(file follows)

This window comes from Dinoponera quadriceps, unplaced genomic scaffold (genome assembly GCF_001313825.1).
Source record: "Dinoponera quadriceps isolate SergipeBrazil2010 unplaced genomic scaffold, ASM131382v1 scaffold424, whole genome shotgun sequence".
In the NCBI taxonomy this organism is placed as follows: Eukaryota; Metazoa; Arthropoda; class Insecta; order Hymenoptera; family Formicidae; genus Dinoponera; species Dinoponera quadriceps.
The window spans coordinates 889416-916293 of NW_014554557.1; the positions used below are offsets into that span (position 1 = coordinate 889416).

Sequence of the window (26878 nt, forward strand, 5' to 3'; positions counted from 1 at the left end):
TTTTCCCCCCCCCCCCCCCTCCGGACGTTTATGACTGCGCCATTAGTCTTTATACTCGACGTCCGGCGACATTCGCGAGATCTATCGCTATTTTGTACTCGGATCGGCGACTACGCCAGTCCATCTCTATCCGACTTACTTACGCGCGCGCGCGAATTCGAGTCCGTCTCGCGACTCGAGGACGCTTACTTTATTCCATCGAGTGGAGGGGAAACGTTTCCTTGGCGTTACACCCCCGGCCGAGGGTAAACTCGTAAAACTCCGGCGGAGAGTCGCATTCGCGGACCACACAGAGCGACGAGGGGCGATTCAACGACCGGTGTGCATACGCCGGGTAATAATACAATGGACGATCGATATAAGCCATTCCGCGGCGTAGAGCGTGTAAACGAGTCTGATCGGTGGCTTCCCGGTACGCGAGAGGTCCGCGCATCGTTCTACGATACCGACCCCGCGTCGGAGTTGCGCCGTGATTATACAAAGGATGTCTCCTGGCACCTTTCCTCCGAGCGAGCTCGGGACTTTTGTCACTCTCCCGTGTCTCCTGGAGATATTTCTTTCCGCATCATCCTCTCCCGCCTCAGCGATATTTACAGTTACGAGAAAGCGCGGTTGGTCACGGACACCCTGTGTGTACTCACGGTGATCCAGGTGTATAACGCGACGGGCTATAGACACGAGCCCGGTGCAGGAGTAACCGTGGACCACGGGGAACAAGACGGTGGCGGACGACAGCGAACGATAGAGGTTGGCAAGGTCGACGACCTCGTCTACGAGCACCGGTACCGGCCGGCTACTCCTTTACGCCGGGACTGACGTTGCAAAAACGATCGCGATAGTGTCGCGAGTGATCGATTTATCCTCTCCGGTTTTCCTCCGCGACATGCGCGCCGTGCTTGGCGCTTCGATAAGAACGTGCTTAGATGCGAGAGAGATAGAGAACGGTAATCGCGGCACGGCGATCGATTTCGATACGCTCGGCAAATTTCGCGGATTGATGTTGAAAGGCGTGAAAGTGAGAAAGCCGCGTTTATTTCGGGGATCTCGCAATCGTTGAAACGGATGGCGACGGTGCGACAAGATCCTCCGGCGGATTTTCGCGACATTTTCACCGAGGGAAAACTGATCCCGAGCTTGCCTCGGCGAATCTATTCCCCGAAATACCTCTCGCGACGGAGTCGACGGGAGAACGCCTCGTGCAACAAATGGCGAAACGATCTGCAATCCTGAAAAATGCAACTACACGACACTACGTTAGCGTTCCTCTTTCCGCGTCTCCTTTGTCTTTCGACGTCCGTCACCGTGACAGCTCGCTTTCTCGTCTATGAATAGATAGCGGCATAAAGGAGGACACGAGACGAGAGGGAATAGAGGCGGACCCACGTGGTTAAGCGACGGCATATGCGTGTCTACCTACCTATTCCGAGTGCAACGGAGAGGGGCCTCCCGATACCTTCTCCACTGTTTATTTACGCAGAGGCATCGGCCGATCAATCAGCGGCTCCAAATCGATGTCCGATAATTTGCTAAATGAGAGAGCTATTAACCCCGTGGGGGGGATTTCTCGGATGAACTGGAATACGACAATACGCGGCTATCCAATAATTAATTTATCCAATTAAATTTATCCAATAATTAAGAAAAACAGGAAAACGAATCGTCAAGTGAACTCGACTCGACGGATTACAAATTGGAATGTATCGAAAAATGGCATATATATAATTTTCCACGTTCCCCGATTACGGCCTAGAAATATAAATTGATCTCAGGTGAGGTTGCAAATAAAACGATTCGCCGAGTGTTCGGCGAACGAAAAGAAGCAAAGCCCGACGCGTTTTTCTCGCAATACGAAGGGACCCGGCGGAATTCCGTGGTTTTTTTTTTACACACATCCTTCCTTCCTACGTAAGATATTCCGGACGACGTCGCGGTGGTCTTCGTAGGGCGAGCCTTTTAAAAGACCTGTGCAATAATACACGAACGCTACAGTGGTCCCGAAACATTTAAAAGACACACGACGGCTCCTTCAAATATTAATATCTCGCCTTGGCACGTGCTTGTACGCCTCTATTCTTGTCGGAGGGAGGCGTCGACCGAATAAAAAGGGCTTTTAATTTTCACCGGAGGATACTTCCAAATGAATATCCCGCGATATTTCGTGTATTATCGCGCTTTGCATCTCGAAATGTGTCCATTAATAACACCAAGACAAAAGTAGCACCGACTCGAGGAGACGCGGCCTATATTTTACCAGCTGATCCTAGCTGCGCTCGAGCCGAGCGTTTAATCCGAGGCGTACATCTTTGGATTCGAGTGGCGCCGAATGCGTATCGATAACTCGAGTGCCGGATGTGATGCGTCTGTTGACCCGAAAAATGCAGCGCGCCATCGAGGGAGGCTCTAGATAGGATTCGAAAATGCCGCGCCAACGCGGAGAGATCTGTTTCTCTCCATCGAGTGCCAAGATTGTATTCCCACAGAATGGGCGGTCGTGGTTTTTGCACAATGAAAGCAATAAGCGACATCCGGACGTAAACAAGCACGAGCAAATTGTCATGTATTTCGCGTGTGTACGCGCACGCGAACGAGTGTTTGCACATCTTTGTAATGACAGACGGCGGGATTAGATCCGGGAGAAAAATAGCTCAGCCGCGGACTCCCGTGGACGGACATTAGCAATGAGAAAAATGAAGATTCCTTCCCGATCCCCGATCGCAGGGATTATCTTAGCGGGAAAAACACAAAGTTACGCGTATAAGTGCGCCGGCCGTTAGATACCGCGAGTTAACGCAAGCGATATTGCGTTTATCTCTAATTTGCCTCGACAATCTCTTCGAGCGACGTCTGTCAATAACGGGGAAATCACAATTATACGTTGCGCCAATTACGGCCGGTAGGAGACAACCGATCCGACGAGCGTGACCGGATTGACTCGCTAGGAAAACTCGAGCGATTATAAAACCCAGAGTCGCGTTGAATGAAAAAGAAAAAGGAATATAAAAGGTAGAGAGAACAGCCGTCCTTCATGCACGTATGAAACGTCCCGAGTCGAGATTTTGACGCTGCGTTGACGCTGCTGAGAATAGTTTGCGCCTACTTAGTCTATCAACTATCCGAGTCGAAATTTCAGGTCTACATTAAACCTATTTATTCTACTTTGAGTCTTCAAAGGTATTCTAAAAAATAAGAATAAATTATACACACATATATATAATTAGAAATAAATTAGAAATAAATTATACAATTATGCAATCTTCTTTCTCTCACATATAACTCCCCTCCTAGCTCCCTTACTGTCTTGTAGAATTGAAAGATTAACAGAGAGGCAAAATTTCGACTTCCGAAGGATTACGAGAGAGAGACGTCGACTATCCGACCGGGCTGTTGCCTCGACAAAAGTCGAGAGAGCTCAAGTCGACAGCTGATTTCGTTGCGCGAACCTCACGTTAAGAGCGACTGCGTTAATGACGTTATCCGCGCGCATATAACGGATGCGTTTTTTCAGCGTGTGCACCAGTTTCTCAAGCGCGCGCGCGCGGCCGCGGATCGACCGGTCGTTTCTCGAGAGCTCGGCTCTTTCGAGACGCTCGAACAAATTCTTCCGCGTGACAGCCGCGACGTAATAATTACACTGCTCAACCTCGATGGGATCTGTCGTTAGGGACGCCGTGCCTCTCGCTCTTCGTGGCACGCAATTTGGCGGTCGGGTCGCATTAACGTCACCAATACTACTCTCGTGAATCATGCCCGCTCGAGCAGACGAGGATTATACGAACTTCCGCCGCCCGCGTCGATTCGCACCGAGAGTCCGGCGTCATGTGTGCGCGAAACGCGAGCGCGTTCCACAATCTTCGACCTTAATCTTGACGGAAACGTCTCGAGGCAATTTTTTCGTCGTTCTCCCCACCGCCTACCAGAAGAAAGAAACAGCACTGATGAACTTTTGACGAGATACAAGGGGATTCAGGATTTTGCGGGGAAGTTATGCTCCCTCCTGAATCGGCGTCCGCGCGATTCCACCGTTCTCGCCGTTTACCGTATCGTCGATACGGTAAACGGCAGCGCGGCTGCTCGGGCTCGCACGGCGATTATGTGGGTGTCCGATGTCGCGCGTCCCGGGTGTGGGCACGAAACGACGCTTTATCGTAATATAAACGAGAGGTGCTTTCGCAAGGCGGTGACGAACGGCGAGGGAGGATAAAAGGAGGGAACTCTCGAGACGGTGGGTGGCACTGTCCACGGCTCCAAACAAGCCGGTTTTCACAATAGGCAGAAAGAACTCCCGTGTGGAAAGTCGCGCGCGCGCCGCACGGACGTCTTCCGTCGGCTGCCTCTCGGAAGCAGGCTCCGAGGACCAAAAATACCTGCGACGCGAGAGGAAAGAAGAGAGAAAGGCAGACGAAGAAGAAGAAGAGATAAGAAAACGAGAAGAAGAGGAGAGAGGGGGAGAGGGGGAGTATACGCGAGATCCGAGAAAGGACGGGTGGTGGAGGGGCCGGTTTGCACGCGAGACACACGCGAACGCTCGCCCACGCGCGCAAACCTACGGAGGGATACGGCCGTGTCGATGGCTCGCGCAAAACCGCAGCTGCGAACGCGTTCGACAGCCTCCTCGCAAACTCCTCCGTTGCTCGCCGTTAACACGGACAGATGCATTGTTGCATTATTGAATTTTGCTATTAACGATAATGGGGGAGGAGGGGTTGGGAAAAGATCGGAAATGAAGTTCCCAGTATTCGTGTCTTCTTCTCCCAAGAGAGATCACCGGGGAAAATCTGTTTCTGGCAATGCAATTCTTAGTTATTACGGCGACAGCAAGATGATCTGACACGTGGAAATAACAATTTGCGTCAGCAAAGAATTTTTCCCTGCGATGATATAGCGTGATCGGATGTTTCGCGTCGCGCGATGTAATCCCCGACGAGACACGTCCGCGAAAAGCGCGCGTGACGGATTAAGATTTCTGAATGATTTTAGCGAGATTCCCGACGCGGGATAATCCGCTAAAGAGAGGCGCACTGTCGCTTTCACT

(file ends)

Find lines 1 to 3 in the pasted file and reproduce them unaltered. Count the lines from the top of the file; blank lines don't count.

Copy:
This window comes from Dinoponera quadriceps, unplaced genomic scaffold (genome assembly GCF_001313825.1).
Source record: "Dinoponera quadriceps isolate SergipeBrazil2010 unplaced genomic scaffold, ASM131382v1 scaffold424, whole genome shotgun sequence".
In the NCBI taxonomy this organism is placed as follows: Eukaryota; Metazoa; Arthropoda; class Insecta; order Hymenoptera; family Formicidae; genus Dinoponera; species Dinoponera quadriceps.